What’s New in Microsoft Dynamics GP 2010 Manufacturing?

We don't often see a focus on manufacturing in the Microsoft Dynamics GP blogs, forums, or articles.  Considering the recent uptick in manufacturing in the U.S., a little attention to the enhancements in GP 2010's manufacturing functionality might be appropriate.

As you may know, GP has long provided very robust manufacturing features.  With every release of GP, it just keeps getting better.  Here are three improvements rolled out with GP 2010.

  1. Navigation enhancements in the Sales Forecasting window (see image below):
    1. Red arrow - ‘Issue To' has been changed to ‘Site ID' to indicate the Site in which the supply items are to be stocked.
    2. Green check mark and yellow highlighting - use the scrolling arrows to browse records in earlier or later periods. Using the scrolling arrows leaves the cursor on the same line item.  This allows you to enter Forecast Quantities for the same item after advancing to a new period.
    3. Red circles - Item Number lookup, Item Number sort order, UNIT COST sort order. 
      1. Use the Item Number lookup to open the Sales Forecast item lookup window.
      2. Use the Item Number sort order button to sort Items in the results pane in ascending or descending order. 
      3. Use the UNIT COST sort order button to sort items in the results pane by unit cost in ascending or descending order.
    GP 2010 Sales Forecasting
  2. Single-Level Cost Roll Up functionality. Checking the box “Enable Single-Level Cost Roll Up” allows you to choose to what level in a bill of material you want to roll costs to. The terminology “Single-Level Cost Roll Up” is a little misleading. Although the intent behind this change was to allow you to roll costs for a single level in a bill of material, in practice, it actually works to let you choose to which level in the BOM you want to roll costs.

    Manufacturing>>Setup>>System Defaults>>Costing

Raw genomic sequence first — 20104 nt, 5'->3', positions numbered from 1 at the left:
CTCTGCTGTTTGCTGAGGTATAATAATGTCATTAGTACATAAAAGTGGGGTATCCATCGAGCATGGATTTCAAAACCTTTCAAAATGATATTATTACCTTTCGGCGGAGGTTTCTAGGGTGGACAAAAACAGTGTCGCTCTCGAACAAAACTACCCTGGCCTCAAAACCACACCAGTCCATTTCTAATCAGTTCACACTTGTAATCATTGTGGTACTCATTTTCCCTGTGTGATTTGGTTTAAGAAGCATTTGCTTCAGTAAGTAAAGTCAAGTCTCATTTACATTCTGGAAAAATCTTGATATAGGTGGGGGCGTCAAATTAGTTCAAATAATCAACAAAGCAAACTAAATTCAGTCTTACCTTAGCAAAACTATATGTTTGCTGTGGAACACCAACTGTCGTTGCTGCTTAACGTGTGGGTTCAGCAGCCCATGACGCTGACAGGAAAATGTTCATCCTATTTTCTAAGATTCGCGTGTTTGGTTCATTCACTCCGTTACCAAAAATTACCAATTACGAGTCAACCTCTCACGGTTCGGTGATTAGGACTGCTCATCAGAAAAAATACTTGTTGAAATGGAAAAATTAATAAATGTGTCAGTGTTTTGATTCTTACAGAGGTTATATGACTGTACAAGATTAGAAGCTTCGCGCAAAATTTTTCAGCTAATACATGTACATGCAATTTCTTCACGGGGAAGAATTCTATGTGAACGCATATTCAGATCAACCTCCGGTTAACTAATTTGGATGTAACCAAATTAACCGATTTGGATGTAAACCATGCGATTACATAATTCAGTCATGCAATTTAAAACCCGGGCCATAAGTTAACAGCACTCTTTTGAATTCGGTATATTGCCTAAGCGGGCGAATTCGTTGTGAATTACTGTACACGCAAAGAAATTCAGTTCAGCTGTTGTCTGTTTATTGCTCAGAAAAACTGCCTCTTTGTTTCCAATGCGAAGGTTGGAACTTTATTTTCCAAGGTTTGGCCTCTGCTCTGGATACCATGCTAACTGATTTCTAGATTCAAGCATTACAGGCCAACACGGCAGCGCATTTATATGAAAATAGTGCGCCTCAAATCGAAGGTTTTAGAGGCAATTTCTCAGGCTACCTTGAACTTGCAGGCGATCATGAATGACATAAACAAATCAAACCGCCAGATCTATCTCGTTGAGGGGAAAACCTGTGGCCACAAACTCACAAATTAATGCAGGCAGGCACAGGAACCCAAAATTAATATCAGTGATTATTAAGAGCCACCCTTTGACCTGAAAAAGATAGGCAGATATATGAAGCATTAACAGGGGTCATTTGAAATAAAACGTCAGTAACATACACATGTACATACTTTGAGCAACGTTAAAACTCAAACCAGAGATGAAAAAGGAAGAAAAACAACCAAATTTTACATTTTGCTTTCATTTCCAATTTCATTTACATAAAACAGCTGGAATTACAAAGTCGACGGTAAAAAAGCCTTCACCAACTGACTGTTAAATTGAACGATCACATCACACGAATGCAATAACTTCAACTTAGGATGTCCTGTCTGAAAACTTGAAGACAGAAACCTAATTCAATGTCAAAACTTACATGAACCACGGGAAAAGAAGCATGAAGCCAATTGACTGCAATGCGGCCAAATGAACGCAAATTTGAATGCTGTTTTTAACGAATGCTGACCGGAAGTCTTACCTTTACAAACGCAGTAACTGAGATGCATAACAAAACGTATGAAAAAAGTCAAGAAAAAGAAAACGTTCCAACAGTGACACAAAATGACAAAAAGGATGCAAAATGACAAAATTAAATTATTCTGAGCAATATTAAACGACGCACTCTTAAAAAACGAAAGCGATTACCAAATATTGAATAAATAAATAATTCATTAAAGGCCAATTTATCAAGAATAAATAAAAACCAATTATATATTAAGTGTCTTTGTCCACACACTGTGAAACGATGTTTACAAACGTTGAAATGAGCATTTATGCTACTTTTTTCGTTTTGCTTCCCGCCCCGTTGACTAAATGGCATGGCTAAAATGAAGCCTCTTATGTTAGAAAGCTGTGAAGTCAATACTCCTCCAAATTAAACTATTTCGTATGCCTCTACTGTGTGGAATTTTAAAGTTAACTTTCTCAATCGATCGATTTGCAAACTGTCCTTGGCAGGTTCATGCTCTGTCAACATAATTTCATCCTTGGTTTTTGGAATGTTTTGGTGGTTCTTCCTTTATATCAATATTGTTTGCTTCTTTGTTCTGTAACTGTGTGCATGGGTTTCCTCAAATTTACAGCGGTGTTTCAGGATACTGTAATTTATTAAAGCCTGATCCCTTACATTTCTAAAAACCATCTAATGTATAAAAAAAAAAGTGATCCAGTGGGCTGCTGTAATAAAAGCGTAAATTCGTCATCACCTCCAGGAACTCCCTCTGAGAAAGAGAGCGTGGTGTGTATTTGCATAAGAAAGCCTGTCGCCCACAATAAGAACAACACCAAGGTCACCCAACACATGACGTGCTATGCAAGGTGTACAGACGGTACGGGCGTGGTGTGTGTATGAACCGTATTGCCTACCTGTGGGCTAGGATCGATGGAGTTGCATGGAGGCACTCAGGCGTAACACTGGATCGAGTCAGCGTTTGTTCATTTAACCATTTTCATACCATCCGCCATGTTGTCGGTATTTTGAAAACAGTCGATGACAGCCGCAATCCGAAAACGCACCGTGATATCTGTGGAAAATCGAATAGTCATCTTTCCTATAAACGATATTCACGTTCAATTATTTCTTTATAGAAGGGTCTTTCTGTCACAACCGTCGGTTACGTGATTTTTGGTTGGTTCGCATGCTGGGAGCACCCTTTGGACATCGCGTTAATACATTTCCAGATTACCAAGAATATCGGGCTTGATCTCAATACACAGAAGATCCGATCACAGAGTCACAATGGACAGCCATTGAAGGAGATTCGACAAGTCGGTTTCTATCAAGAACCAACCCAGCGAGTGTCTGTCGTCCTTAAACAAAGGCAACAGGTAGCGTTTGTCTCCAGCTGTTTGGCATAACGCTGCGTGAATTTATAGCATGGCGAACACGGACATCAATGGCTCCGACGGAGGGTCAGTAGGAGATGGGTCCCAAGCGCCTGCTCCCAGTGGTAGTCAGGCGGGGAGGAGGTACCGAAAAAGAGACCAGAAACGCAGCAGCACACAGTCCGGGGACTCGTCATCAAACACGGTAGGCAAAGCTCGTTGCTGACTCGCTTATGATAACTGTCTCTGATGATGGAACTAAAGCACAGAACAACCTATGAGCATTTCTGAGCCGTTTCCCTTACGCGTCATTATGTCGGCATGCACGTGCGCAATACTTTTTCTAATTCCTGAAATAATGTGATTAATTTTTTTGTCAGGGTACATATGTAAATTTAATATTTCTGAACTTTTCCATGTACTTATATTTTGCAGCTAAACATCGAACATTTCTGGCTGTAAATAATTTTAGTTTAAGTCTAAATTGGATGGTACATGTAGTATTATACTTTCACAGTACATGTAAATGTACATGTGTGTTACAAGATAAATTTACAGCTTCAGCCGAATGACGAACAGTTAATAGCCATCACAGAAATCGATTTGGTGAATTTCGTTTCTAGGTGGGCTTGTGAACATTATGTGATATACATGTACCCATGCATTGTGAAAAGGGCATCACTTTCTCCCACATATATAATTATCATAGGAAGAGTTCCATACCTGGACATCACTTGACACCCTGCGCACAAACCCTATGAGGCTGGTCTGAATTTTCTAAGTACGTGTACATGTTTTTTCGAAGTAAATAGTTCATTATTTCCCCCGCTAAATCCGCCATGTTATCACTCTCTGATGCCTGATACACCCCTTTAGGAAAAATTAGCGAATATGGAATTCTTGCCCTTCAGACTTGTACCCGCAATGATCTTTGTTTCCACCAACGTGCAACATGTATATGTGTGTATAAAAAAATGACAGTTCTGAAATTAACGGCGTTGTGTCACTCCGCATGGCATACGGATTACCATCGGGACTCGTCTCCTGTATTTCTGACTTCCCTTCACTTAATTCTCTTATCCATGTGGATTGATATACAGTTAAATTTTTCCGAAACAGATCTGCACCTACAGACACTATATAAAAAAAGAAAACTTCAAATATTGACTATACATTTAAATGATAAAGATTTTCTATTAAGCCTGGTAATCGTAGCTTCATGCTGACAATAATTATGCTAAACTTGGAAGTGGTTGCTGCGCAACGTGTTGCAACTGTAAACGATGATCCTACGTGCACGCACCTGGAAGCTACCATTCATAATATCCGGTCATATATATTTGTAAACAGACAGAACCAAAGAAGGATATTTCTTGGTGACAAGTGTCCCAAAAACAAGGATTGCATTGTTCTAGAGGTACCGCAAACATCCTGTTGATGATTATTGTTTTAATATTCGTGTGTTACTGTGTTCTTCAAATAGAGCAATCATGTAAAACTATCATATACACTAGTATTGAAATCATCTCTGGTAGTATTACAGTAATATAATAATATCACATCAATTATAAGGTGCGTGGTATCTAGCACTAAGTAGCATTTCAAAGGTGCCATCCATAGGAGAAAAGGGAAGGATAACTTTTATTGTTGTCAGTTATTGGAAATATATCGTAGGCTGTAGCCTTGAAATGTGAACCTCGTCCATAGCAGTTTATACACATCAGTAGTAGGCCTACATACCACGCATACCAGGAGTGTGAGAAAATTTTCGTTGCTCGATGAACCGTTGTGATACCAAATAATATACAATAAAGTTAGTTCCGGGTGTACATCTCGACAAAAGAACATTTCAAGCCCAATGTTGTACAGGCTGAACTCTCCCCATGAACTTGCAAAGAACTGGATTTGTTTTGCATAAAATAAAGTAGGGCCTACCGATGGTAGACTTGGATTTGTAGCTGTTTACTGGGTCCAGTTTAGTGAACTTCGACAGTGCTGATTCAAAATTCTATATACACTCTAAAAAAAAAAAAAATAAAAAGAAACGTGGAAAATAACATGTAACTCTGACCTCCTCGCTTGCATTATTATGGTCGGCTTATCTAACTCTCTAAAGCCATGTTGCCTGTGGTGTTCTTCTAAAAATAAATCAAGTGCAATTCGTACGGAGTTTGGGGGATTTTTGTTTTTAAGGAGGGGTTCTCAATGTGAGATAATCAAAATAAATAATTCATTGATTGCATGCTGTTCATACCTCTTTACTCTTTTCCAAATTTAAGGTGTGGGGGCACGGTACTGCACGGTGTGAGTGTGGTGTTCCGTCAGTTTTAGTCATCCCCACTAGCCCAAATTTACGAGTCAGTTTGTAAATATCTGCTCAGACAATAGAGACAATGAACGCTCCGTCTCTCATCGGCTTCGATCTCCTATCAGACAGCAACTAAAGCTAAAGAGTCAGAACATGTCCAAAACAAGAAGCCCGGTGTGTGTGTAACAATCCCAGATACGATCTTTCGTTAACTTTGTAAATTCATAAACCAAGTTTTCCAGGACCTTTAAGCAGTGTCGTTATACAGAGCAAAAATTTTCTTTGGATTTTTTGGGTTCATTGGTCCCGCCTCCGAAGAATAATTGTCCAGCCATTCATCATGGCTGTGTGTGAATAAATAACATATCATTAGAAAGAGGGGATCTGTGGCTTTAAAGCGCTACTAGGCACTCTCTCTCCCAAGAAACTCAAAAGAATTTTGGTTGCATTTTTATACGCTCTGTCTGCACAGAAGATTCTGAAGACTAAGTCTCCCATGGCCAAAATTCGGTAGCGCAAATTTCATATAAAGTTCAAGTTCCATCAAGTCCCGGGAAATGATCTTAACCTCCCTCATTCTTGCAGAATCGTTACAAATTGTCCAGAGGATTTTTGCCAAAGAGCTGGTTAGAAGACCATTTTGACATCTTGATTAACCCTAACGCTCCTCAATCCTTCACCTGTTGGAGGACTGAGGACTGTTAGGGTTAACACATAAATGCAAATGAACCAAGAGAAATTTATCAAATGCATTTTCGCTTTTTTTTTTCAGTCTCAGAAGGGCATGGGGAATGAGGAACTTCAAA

Dynamics GP 2010 Costing
  3. Material Requirements Planning (MRP) Move-Out functionality. The new enhancements include:
    1. Eliminating move-out suggestions which result when the MRP projected available balance is below the order point quantity. In addition, a new time fence excludes supply orders, which fall near a demand document, from being moved.
    2. Quantity Range - the On Hand quantity for inventory items is now maintained between the Order Point Quantity and Order-Up-To Level fields.
    3. Move-Out Fence - the Move-Out fence is a range of days prior to an MRP demand, where that demand falls on or immediately after an oversupply date. Supply orders, contributing to an oversupply situation, that fall into this date range are exempt from being moved out.  The Move-Out Fence field has been added to the Item Resource Planning window where you can enter the value for the Move-Out Fence field in days.
    4. Look-Back Period - Supply orders that fall into the Look-Back Period are eligible to be moved out.  One end of the Look-Back Period is the start date of the move-out fence minus one day. The other end of the Look-Back Period is the first demand day immediately prior to the oversupply date, plus one day. If no demand exists on the day prior to the oversupply, then this date is the first day of the MRP planning horizon. These two dates are ordered chronologically and together define the Look-Back Period.


About Frank Hamelly

Frank Hamelly, Sr. Dynamics Consultant with I.B.I.S., Inc., in Charlotte, NC,  is a business and technology professional with over 25 years experience implementing and supporting various ERP systems and business process re-engineering initiatives across all organizational areas and across various industries, for small, mid-sized, and Fortune 500 companies.  He has held numerous positions in Accounting, Finance, Customer Service and Information Systems.  His application experience includes SAP R/3, Baan, Fourth Shift, Peachtree, MAS 90/200, Quickbooks and Microsoft Dynamics ERP.  His industry experience includes manufacturing, , distribution, telecom, aerospace, life sciences, utilities and media.  Frank studied Business Administration with an Accounting concentration at the University of Pittsburgh.  He is a Microsoft Certified Professional (MCP), Microsoft Certified IT Professional (MCITP), a Microsoft Certified Trainer (MCT), and has been named a Microsoft Most Valuable Professional (MVP) each year since 2008.  He writes articles for Dynamics-related web sites and is a regular speaker at Microsoft Dynamics Convergence, GPUG Summit, MSDynamicsWorld's De

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